Do Computers Make Planes Less or More Safe?

How this goal is to be reached remains unclear. It has already become difficult to compensate for the rise in air traffic with an increase in safety. Some experts already see a trend reversal taking place. The number of minor incidents and near-accidents has risen, says the safety expert for a major airline. The rule of thumb is that for every crash or accident involving personal injury, there are hundreds of accidents involving property damage, as well as minor incidents. "And we have detected a rising trend at this lower level," says the insider.

Experts fear that the possibilities for further increasing safety through improved maintenance systems or state-of-the-art collision warning systems have been exhausted. In addition, new safety hazards are emerging, including a more crowded airspace, ruinous competition and, as a result, poor maintenance and training. Finally, the race to computerize aircraft also creates new risks arising from the complexities of the binary chatter of the thousands of computers on board an aircraft.

Part 3: How Much Control Should Remain with the Pilot?

This casts a new light on the question of the role man should play in this system in the future. Safety expert Learmount asks: "How much control should remain with the pilot, when should a computer intervene, and what should the interface between man and computer look like?"

The pilots themselves are calling for a discussion of how their profession sees itself. "We have to turn men and computers into a jointly operating unit," says Nikolaus Braun of the pilots' union Cockpit. More technology, he says, should by no means mean less human presence in the cockpit. On the contrary, pilots become even more necessary as system complexity grows. "Their training has to be improved, not reduced," says Fran Hoyas of the European Cockpit Association (ECA).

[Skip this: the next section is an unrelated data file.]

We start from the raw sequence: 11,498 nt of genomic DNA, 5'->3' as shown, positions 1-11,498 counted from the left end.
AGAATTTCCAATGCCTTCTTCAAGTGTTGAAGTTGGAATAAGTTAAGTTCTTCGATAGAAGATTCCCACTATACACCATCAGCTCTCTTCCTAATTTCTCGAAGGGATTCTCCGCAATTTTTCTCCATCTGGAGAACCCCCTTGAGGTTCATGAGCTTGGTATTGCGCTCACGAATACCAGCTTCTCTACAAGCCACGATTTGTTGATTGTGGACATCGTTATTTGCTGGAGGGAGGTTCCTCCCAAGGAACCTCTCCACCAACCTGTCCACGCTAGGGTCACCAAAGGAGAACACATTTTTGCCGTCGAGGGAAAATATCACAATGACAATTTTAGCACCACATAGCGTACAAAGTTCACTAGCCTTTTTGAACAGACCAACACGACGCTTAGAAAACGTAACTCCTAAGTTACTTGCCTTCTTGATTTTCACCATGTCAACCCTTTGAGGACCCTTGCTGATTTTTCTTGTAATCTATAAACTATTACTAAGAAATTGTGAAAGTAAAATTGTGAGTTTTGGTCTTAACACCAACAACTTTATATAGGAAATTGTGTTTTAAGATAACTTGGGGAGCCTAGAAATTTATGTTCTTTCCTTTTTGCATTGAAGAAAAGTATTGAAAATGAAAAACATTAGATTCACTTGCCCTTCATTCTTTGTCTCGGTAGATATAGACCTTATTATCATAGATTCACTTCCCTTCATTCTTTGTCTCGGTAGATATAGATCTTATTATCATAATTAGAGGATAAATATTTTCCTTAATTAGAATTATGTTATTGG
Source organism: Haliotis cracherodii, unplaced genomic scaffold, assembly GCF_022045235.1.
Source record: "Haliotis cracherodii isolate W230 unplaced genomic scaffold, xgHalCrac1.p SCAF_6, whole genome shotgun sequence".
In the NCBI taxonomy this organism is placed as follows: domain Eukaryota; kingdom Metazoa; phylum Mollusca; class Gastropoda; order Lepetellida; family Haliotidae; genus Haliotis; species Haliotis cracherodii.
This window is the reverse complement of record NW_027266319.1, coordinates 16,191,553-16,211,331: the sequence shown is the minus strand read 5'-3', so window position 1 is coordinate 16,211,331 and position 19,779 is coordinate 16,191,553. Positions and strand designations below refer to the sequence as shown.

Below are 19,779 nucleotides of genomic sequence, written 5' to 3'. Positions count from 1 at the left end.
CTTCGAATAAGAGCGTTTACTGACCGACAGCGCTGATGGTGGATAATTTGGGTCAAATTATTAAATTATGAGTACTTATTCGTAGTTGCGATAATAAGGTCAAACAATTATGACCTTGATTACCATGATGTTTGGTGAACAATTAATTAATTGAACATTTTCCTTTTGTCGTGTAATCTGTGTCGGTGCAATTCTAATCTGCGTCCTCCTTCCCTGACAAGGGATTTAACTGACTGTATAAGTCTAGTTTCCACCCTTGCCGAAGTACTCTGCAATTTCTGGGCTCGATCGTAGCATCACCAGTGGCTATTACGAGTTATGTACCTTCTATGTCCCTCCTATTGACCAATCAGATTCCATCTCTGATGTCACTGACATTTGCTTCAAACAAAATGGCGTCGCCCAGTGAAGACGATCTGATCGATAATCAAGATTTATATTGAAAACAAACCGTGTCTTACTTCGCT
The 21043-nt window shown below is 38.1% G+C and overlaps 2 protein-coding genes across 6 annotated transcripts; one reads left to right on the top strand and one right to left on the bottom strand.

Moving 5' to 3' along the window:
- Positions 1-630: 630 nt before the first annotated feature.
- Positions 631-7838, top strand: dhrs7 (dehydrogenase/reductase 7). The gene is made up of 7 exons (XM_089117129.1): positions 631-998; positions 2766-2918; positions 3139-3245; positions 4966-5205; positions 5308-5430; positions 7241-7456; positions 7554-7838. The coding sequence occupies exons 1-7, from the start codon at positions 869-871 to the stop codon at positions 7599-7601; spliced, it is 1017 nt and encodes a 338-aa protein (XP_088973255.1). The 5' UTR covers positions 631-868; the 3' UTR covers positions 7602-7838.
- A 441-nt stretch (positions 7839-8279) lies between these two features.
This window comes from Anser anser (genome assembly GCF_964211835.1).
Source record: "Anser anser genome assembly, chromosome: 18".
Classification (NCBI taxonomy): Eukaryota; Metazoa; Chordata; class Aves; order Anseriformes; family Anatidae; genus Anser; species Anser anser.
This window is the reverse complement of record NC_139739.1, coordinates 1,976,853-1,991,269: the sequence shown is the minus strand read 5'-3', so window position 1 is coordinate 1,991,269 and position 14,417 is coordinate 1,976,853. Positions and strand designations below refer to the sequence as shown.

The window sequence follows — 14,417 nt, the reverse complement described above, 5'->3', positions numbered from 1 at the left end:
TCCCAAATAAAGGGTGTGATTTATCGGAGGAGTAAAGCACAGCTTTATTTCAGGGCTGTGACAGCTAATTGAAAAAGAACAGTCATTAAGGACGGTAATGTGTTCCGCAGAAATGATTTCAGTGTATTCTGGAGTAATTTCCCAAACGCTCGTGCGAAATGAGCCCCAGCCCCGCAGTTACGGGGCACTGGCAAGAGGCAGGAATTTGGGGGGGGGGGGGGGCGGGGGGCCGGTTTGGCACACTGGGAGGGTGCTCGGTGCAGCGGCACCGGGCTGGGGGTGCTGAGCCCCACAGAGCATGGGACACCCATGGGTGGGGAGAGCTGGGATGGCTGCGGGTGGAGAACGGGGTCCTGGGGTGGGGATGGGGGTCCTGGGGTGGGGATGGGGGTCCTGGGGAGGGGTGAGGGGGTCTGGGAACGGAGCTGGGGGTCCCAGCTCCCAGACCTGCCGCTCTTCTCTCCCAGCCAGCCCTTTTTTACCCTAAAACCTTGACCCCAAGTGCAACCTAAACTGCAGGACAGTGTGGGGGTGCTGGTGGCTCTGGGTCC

Reiner Kemmler, a flight psychologist with Lufthansa for many years, is convinced that technology confronts pilots with new challenges. "Visually speaking, they have reached the limits of what the human sensory perception system can handle," Kemmler warns.

Step by step, man has had to give up control over machines. The first flight computers were introduced in the military. It would be impossible to control today's fighter jets, given their unstable flight behavior, without the help of computers. The military systems later reappeared in the legendary supersonic jet, the Concorde.


Finally, Airbus, still a young aviation company at the time, revolutionized its fleet with an innovative, digital aircraft system that quickly came to be known in the industry as fly-by-wire, and it came with the promise of unprecedented safety. For this reason, writes aviation expert Learmount, it was afflicted from the start with a "psychological side-effect analogous to the talk of the unsinkability of the Titanic." When the A320 took off on its maiden flight in 1987, the unofficial Airbus advertising slogan had already been circulating in the industry for some time: The highest-paid passenger is sitting in the cockpit.

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